At its core, Alessandro Celli’s “Mondocane” is about the dissolution of a friendship. But this near-future cynical crime thriller, with its Hunger Games morals and Mad Max aesthetic, is too busy glorifying cruelty for its central relationship to resonate.
The story is set in Taranto, an Italian port city where a contagion disaster has poisoned the area and left the remaining inhabitants fighting for survival. Pietro and Cristian (Dennis Protopapa and Giuliano Soprano) are good friends who live word of mouth on an old fishing boat. Cristian, who suffers from debilitating seizures, is the more reckless of the two, believing his unidentified illness will kill him. So when recruited by the Ants, a criminal gang of wild hedgehogs led by the sociopathic Hot Head (Alessandro Borghi), Cristian’s affinity for chaos immediately marks him for advancement.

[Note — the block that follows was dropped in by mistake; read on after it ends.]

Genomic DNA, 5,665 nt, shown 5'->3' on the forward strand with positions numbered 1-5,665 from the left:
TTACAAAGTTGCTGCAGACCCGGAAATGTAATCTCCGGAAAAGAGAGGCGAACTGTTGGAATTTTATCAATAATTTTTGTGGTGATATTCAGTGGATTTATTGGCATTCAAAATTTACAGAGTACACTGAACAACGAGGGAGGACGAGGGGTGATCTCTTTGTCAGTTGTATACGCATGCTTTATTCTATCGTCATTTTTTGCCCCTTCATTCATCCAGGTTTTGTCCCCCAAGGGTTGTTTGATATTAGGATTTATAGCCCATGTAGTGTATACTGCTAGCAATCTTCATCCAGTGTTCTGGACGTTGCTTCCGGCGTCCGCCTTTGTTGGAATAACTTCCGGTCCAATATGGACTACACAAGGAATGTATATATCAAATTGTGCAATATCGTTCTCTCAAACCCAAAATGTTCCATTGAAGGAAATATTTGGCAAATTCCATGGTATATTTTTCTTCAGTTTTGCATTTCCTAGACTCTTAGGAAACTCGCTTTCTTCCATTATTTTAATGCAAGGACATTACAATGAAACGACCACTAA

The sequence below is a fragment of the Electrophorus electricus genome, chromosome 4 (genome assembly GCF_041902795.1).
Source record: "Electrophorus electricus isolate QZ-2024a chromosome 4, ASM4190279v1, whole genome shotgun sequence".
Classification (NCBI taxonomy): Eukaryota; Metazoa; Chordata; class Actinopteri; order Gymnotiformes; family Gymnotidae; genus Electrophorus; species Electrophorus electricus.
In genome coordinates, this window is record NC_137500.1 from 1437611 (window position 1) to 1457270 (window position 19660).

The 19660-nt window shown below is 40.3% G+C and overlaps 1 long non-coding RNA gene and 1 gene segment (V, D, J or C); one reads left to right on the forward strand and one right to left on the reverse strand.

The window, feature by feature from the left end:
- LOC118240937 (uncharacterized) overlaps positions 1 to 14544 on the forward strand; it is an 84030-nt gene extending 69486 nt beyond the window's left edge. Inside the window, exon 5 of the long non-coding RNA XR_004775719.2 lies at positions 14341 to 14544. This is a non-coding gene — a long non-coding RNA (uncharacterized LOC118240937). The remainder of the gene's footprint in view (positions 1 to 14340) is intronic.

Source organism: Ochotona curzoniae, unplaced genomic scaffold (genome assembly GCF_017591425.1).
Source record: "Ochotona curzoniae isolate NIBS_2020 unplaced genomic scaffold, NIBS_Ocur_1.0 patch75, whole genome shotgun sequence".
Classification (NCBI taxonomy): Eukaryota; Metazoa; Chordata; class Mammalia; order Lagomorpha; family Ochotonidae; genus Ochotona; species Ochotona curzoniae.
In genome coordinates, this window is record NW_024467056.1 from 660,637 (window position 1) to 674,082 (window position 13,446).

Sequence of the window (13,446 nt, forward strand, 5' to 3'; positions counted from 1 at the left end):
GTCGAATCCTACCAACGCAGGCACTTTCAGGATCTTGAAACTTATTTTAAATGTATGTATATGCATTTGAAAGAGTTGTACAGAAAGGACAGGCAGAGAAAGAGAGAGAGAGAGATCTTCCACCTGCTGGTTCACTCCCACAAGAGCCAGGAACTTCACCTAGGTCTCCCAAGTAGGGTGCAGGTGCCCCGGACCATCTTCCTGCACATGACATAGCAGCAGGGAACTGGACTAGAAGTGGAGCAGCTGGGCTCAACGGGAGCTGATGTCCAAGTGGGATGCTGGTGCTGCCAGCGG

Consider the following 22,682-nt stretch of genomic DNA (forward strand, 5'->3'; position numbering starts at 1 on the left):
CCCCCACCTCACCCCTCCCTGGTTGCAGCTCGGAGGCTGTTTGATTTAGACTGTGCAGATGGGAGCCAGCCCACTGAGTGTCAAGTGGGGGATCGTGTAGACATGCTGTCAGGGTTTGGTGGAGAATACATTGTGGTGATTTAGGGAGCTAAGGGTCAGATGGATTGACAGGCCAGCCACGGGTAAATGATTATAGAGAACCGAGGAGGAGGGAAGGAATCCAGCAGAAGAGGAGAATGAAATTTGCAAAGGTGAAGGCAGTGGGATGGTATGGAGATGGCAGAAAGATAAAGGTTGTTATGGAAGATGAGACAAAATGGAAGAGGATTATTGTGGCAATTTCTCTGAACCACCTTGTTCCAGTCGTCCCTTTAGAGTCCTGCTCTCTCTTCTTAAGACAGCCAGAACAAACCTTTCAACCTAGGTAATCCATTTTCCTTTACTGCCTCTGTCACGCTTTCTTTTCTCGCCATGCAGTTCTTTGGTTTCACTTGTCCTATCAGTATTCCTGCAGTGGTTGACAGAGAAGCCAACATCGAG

A derivative, dystopian fable (indeed indebted to the region’s longstanding problems with steel mill emissions), “Mondocane” depicts a post-apocalyptic world in burnished copper and shining gold. As the two boys learn to shoot and commit robberies in the city’s affluent neighborhood, their poor upbringing is complicated by erratic pace and the distracting attention of an obsessive police officer and her young informant.
Expansive action sequences feel more de rigueur than essential in a plot centered on tragedy and betrayal; but when Celli relaxes enough to trust its young protagonists—such as when they elated to discover a shower that supplies hot water during a burglary—the film charms with an effortless naturalism. Moments like these remind us that, for those on the edge, innocence is always the first victim.
Not judged. In Italian, with subtitles. Running time: 1 hour 50 minutes. In theatres.